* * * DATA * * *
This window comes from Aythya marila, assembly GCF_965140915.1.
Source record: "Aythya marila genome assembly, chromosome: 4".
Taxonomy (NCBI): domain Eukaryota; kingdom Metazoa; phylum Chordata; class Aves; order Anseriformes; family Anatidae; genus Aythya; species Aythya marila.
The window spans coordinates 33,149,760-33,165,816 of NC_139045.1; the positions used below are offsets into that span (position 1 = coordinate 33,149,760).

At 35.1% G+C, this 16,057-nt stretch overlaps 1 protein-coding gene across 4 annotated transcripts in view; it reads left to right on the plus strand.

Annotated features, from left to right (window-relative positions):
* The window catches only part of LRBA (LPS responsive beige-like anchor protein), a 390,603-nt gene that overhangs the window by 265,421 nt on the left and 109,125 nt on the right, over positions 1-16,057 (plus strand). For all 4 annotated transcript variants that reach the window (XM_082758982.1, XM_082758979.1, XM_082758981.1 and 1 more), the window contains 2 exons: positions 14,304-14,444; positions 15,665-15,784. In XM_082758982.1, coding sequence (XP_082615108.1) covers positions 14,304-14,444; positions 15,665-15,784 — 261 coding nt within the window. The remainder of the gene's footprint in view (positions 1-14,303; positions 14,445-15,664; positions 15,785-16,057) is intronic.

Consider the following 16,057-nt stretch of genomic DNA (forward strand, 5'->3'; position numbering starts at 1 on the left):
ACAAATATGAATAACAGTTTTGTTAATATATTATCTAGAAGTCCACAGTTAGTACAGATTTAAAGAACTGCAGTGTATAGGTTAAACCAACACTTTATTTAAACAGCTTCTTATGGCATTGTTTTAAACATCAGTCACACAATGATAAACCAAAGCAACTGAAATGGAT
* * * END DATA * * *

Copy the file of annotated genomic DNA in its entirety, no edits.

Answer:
This window comes from Aythya marila, assembly GCF_965140915.1.
Source record: "Aythya marila genome assembly, chromosome: 4".
Taxonomy (NCBI): domain Eukaryota; kingdom Metazoa; phylum Chordata; class Aves; order Anseriformes; family Anatidae; genus Aythya; species Aythya marila.
The window spans coordinates 33,149,760-33,165,816 of NC_139045.1; the positions used below are offsets into that span (position 1 = coordinate 33,149,760).

At 35.1% G+C, this 16,057-nt stretch overlaps 1 protein-coding gene across 4 annotated transcripts in view; it reads left to right on the plus strand.

Annotated features, from left to right (window-relative positions):
* The window catches only part of LRBA (LPS responsive beige-like anchor protein), a 390,603-nt gene that overhangs the window by 265,421 nt on the left and 109,125 nt on the right, over positions 1-16,057 (plus strand). For all 4 annotated transcript variants that reach the window (XM_082758982.1, XM_082758979.1, XM_082758981.1 and 1 more), the window contains 2 exons: positions 14,304-14,444; positions 15,665-15,784. In XM_082758982.1, coding sequence (XP_082615108.1) covers positions 14,304-14,444; positions 15,665-15,784 — 261 coding nt within the window. The remainder of the gene's footprint in view (positions 1-14,303; positions 14,445-15,664; positions 15,785-16,057) is intronic.

Consider the following 16,057-nt stretch of genomic DNA (forward strand, 5'->3'; position numbering starts at 1 on the left):
ACAAATATGAATAACAGTTTTGTTAATATATTATCTAGAAGTCCACAGTTAGTACAGATTTAAAGAACTGCAGTGTATAGGTTAAACCAACACTTTATTTAAACAGCTTCTTATGGCATTGTTTTAAACATCAGTCACACAATGATAAACCAAAGCAACTGAAATGGAT